from LA Times
Monrovia drone maker AeroVironment Inc. announced a contract that marks the first time unmanned aircraft will be performing routine commercial services over land in compliance with Federal Aviation Administration regulations.
The company’s small drone, called Puma AE, is now scouring BP Exploration Inc.’s Prudhoe Bay oil field in Alaska.
Since Sunday, the drone has been flying above the largest oil field in North America using high-tech sensors to create 3-D computerized models of roads, pads and pipelines for industrial applications.
The five-year contract could be a sign of things to come as drone technology becomes more advanced and demand increases from police agencies and others for using drones in the commercial world.
The Puma, which takes off after being thrown into the air, was designed to give troops on the ground a bird’s-eye view of what’s happening over a ridge or around a bend.
In one mission for BP, the AeroVironment drone assisted drivers moving 3.5-million-pound drill rigs on tight roadways in low visibility conditions by giving them high resolution 3-D models of the road ahead.
“This is an important achievement for our joint team and for the industry in demonstrating the safe and effective use of our proven UAS technology for commercial applications,” said AeroVironment Chief Executive Timothy E. Conver in a statement.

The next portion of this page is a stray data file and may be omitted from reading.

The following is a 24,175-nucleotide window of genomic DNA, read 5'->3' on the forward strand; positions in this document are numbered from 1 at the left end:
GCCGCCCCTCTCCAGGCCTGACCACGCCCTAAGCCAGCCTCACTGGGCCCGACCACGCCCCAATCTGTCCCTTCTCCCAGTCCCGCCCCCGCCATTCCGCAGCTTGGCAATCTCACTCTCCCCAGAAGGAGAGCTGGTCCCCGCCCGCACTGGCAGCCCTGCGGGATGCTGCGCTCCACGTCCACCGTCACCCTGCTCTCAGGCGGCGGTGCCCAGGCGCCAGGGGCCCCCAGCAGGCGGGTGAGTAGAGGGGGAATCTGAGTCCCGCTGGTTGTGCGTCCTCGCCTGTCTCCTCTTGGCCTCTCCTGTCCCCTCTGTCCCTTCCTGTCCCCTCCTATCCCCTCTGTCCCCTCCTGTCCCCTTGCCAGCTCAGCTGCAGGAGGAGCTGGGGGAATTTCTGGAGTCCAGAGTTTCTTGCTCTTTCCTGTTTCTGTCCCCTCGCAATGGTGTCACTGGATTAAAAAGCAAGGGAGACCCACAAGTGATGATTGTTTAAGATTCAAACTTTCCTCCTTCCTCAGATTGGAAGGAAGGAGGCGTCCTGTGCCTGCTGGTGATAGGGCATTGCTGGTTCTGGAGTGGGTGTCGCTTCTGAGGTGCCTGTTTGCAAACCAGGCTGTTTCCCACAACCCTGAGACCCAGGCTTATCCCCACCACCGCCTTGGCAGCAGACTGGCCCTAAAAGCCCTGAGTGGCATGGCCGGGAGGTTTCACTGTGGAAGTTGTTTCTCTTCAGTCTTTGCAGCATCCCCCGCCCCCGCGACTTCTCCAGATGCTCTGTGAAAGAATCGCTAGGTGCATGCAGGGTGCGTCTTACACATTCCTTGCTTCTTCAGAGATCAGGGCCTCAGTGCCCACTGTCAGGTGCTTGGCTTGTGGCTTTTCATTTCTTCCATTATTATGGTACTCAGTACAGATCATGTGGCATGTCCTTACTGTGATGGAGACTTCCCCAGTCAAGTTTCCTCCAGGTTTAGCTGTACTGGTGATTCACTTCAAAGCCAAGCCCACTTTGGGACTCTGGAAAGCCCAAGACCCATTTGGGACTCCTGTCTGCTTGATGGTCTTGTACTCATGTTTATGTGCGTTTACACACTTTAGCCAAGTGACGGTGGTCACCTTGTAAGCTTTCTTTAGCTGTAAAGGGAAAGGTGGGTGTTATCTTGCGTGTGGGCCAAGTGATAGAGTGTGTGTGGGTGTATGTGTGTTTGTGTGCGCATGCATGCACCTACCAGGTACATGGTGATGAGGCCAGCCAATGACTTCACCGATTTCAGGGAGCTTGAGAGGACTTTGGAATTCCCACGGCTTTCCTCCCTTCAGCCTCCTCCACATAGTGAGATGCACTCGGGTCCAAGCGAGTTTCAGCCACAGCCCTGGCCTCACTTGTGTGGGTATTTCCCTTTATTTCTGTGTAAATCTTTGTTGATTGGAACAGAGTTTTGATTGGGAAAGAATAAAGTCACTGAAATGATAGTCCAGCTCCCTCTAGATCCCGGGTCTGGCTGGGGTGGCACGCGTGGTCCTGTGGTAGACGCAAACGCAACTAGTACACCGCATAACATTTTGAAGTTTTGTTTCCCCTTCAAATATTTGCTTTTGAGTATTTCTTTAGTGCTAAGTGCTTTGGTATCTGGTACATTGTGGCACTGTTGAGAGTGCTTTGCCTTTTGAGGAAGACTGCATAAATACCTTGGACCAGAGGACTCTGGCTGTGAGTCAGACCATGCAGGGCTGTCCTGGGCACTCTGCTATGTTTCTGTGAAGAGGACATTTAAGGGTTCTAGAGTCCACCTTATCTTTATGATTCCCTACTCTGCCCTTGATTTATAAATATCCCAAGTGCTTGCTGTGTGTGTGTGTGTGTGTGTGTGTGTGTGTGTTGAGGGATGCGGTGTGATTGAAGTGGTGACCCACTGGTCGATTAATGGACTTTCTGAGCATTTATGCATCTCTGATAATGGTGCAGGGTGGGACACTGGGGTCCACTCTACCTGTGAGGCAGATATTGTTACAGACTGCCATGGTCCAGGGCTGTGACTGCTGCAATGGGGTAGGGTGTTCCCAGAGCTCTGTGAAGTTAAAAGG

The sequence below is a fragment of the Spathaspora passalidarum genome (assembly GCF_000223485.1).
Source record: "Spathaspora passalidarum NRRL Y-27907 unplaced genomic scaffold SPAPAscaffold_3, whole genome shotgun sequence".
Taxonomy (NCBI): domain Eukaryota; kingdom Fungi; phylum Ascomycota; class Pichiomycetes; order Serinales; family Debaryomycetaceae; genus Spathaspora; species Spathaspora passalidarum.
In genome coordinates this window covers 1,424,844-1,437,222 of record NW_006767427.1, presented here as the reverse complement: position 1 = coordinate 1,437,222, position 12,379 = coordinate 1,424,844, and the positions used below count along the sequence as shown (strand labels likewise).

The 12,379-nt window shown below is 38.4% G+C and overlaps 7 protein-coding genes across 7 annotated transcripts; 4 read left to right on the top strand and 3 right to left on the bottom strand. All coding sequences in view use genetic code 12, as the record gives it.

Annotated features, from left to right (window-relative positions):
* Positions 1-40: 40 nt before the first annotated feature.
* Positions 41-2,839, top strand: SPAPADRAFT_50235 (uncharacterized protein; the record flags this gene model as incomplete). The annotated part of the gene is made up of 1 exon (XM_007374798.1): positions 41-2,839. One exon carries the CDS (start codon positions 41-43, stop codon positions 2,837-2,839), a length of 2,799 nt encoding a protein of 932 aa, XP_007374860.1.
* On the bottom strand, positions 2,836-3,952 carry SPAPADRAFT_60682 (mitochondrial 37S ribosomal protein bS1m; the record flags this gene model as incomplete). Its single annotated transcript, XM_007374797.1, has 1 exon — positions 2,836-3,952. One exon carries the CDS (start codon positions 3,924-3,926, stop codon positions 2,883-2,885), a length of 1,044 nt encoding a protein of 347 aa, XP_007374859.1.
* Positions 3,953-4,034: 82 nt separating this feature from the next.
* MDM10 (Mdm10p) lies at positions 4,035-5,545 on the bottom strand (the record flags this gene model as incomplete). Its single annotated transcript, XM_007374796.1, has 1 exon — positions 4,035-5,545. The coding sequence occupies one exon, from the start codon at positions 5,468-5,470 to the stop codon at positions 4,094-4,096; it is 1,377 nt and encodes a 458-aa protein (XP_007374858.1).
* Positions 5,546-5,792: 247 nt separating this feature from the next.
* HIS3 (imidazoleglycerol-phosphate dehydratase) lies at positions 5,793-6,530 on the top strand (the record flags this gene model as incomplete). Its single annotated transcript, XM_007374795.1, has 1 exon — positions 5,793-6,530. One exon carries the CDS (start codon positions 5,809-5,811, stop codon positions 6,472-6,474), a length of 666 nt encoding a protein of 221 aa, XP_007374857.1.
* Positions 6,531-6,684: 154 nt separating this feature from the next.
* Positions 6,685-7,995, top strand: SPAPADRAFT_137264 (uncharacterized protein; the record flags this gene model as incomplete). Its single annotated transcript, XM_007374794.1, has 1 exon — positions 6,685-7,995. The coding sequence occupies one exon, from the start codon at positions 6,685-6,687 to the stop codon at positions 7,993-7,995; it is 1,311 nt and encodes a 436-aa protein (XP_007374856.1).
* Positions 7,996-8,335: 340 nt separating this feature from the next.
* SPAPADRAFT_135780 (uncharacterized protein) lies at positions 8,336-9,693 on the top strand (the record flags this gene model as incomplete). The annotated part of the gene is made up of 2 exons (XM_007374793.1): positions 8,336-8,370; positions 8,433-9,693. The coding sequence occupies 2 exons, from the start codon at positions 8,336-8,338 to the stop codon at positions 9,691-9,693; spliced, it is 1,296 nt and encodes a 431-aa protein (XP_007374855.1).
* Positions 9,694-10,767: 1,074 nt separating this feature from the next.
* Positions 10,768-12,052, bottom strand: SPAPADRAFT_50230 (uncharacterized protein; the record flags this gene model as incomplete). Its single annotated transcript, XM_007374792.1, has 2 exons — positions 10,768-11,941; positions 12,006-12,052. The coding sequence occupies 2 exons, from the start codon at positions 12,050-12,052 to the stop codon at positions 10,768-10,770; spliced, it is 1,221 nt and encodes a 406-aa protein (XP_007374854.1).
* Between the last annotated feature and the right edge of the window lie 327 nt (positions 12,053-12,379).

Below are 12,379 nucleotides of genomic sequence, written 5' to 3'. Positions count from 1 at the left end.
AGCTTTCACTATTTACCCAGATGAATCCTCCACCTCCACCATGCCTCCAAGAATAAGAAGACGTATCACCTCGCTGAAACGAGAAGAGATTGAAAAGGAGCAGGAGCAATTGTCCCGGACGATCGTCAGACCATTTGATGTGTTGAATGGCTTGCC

AeroVironment is the Pentagon’s top supplier of small drones — including the Raven, Wasp and Puma models. But the company, which makes drones in its Simi Valley facilities, has seen sales decline as the wars in Iraq and Afghanistan have come to a close.
Hoping for new revenue streams, AeroVironment has been waiting for the FAA to allow drones fly freely for commercial purposes here at home.
Currently, drones are not allowed to fly in the U.S. except with special permission from the FAA. As demand increases from commercial industries, though, the agency has moved to ease restrictions.
Oil and gas companies, like BP, want to utilize them to keep an eye on their pipelines. Movie makers want to use drones to film action scenes. The idea of using robotic aircraft as transport vehicles has been discussed as a way to deliver books for Amazon.com and pizza for Domino’s.
The FAA is working to meet a congressional mandate to integrate the airspace with robotic aircraft by September 2015.
However, the prospect of thousands of unmanned aircraft flying around U.S. airspace in populated areas beginning at that time appears unlikely. The FAA has said that remotely piloted aircraft aren’t allowed in national airspace on a wide scale because they don’t have an adequate “detect, sense and avoid” technology to prevent midair collisions.
Alan is serial entrepreneur, active angel investor, and a drone enthusiast. He co-founded DRONELIFE.com to address the emerging commercial market for drones and drone technology. Prior to DRONELIFE.com, Alan co-founded Where.com, ThinkingScreen Media, and Nurse.com. Recently, Alan has co-founded Crowditz.com, a leader in Equity Crowdfunding Data, Analytics, and Insights. Alan can be reached at alan(at)dronelife.com